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Cochrane Database Syst Rev. 2002;(1):CD001340.

Extracorporeal membrane oxygenation for severe respiratory failure in newborn infants.

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  • 1Room 129, Medical Statistics Unit, London School of Hygiene and Tropical Medicine, Keppel Street, London, UK, WC1E 7 HT.



Extracorporeal membrane oxygenation (ECMO) is a complex procedure of life support in severe but potentially reversible respiratory failure, used particularly in mature newborn infants. Although the number of babies requiring ECMO is small, and the ECMO policy invasive and potentially expensive, its benefits may be high.


To determine whether ECMO used for neonatal infants with severe respiratory failure is clinically effective and cost-effective compared to a policy of conventional ventilatory support.


The Cochrane Neonatal Group Specialised Register, the Cochrane Controlled Trials Register, and MEDLINE were searched for 1974 to 2001.


All randomised trials comparing neonatal ECMO to conventional ventilatory support.


The authors independently evaluated the trials for methodological quality and appropriateness for inclusion in the Review (without consideration of their results), and then independently extracted the data.


The three trials from the USA and one from the UK recruited clinically similar groups of babies. Two trials excluded infants with congenital diaphragmatic hernias. In two, transfer for ECMO implied transport over a considerable distance. One study included an economic evaluation. Two trials had follow up information. All except the UK trial had very small numbers of patients. Two of the trials used conventional randomisation with low potential for bias. The other two used less usual designs which have led to difficulties in their interpretation. All four trials showed a strong benefit of ECMO on mortality (RR 0.44; 95% CI 0.31 to 0.61), especially for babies without congenital diaphragmatic hernia (RR 0.33, 95% CI 0.21 to 0.53). Only the UK trial provided information about death or disability at one and four years, and showed benefit of ECMO at one year (RR 0.56, 95% CI 0.40 to 0.78), and at four years (RR 0.62, 95% CI 0.45 to 0.86). Overall nearly half of the children had died or were severely disabled at four years of age, reflecting the severity of their underlying conditions. Based on economic analysis from the UK trial, the ECMO policy is as cost-effective as other intensive care technologies in common use.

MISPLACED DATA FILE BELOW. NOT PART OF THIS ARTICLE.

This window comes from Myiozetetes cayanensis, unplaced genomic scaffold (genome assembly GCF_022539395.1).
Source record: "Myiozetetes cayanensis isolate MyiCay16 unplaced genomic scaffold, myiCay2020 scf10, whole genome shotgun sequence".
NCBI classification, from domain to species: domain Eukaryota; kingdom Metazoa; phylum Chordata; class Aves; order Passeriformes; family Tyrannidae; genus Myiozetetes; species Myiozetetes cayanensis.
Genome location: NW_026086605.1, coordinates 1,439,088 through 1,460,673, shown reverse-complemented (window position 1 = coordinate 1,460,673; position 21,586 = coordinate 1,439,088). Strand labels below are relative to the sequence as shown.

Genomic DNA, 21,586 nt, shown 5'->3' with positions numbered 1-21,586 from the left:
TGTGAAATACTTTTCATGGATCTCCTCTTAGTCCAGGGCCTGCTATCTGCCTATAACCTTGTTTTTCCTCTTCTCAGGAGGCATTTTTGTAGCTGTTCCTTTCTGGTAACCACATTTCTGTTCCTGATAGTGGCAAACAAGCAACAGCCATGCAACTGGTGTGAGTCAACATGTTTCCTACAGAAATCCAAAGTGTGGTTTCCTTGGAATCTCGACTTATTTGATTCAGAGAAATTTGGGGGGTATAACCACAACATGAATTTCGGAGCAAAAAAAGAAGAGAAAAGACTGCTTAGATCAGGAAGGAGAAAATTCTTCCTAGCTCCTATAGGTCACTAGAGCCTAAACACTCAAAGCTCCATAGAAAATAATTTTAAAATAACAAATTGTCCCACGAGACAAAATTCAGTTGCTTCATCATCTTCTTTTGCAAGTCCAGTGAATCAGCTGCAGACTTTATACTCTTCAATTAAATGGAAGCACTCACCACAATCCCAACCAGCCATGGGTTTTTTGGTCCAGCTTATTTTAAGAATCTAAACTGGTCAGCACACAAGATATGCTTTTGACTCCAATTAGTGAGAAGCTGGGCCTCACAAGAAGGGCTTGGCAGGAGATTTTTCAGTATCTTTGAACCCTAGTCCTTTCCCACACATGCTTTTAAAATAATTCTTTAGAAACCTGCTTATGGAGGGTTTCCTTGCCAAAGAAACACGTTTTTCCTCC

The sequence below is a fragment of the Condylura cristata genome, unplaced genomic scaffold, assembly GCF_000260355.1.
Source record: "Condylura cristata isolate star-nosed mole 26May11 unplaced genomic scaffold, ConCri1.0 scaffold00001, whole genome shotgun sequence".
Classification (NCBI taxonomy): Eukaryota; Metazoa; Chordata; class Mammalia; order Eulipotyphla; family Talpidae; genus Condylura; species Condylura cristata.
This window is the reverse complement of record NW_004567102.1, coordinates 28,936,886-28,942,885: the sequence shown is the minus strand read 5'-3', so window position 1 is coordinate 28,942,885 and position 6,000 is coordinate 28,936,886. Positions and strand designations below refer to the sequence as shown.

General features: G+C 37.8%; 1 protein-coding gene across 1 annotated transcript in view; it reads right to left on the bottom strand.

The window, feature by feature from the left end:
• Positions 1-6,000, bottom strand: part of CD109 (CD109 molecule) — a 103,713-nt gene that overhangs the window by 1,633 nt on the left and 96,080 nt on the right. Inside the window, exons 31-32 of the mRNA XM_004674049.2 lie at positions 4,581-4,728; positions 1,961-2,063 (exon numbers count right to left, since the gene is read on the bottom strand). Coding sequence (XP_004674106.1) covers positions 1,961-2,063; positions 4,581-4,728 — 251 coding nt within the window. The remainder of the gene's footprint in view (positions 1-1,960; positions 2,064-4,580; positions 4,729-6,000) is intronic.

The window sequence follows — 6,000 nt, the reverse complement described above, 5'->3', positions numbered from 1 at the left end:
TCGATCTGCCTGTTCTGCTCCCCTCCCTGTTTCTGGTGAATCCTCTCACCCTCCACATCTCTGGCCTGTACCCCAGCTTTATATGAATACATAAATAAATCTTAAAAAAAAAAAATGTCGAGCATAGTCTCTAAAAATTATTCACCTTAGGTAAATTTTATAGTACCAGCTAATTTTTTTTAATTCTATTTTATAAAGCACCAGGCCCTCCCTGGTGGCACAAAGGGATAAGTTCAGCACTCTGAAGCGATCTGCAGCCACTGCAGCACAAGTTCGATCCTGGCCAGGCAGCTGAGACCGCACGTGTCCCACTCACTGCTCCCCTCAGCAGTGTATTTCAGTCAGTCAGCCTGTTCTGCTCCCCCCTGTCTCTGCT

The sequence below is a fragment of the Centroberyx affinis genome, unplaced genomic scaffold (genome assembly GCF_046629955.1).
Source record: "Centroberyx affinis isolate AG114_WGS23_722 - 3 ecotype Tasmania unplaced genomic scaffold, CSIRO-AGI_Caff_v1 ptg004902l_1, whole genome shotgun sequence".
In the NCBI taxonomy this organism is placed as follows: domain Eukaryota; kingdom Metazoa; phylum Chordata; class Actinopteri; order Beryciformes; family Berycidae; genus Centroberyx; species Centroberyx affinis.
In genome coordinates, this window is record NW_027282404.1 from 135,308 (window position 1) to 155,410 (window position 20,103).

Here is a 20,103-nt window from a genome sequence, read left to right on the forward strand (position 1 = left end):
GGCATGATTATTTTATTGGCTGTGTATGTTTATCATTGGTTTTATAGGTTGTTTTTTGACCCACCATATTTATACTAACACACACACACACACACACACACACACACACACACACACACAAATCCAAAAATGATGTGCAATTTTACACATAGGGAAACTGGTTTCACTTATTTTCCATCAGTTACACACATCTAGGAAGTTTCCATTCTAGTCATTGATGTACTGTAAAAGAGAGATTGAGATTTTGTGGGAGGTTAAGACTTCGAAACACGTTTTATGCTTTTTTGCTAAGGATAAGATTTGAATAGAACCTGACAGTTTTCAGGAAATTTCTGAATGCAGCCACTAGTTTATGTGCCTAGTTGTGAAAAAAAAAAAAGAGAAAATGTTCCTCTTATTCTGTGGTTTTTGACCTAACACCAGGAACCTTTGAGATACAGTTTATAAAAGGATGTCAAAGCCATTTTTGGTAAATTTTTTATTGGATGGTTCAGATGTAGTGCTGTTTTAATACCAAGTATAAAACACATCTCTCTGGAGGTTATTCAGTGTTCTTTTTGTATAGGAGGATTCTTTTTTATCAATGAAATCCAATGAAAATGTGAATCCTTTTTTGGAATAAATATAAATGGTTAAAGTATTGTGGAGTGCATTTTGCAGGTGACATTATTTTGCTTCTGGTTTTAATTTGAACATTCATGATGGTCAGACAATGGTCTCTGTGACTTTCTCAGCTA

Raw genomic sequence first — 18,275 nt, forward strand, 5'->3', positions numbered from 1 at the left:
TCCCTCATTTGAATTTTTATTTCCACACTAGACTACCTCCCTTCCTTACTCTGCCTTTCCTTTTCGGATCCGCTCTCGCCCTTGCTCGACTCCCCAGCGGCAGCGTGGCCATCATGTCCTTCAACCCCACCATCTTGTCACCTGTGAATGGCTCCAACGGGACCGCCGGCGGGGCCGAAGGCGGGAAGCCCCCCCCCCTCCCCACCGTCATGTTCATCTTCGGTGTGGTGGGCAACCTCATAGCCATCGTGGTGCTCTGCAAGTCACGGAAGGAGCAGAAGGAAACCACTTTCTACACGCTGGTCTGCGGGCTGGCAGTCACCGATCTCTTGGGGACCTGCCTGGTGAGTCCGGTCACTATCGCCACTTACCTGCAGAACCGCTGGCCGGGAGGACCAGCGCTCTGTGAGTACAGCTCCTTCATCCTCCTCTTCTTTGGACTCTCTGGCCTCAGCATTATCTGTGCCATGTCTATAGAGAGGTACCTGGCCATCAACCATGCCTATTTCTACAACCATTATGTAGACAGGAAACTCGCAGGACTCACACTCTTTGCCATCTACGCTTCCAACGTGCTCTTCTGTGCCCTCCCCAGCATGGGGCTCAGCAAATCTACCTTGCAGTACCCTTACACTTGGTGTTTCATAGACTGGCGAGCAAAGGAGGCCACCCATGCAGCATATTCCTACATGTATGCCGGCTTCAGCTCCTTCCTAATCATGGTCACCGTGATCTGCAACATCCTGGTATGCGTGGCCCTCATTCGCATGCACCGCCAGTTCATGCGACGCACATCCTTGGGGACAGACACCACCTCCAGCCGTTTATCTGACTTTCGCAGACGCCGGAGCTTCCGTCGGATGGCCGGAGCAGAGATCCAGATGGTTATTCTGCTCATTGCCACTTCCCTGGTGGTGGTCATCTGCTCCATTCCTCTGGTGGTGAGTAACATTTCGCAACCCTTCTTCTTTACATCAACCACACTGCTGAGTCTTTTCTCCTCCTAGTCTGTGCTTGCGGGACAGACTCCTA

A policy of using ECMO in mature infants with severe but potentially reversible respiratory failure would result in significantly improved survival without increased risk of severe disability amongst survivors. For babies with diaphragmatic hernia ECMO offers short term benefits but the overall effect of employing ECMO in this group is not clear. Further studies are needed to refine ECMO techniques; to consider the optimal timing for introducing ECMO; to identify which infants are most likely to benefit; and to address the longer term implications of neonatal ECMO during later childhood and adult life.

[PubMed - indexed for MEDLINE]
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